Martina 'Angry' BBC Pays Her 10 Times Less Than McEnroe

'It's still the good old boys' network,' tennis star says of Wimbledon pay disparity
By Jenn Gidman,  Newser Staff
Posted Mar 20, 2018 7:44 AM CDT
Former tennis player Martina Navratilova watches batting practice before the start of a baseball game between the Miami Marlins and the Washington Nationals on June 19, 2017, in Miami.   (AP Photo/Wilfredo Lee)

(Newser) – The BBC has exposed a gender pay gap taking place within … itself. And among the women getting the short end of the stick is tennis great Martina Navratilova, who said she was thrown to find out she was getting paid 10 times less than John McEnroe by the broadcaster for her commentary during Wimbledon, per the London Times. The 61-year-old Navratilova told the BBC's Panorama program that while she gets paid about $21,000 annually, the 59-year-old McEnroe pulls in $210,000 or so—a fact revealed in a BBC top-earners salary list published last summer. "It's still the good old boys' network," Navratilova told the program. "Male voices are valued more than women's voices." Panorama estimates Navratilova made 10 appearances during 2017's Wimbledon event, while McEnroe made around 30 or so, though that still was "not enough to justify his substantially higher salary," per the Times.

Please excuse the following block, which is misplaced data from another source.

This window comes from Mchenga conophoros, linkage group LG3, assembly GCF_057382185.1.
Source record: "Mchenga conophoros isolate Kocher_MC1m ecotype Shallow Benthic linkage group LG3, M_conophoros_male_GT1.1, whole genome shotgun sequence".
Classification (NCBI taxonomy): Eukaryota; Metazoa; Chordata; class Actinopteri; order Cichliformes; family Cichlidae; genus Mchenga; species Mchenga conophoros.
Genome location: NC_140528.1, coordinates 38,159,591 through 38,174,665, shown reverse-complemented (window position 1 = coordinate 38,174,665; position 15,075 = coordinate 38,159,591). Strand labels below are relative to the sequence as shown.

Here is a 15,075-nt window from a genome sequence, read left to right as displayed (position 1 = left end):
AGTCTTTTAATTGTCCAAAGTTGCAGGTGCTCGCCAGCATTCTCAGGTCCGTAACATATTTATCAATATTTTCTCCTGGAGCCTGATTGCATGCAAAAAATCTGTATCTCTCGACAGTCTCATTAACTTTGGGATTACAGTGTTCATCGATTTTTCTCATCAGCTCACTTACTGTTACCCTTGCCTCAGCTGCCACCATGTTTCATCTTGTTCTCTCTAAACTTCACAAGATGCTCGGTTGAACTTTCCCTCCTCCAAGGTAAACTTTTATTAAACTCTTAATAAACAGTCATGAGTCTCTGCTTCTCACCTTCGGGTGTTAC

Navratilova said the BBC has been less than forthcoming to her about the pay discrepancy, assuring her she was receiving comparable wages to male colleagues. The nine-time Wimbledon winner says her agent is going to push for more money from now on, per the Telegraph. She adds she's not just concerned for her own part-time gig, but also for women who get a full-time BBC paycheck. "It adds up to an amazing amount of money [over a lifetime]," she says, per SI.com. "It's extremely unfair and … makes me angry." In a statement, the BBC says the "scale, scope, and time commitment" of Navratilova's work was "simply not comparable" to McEnroe's. "John is regarded as the face of our Wimbledon coverage," the statement notes. "He is widely considered to be the best expert/commentator in the sport. … His pay reflects all of this; gender isn't a factor."

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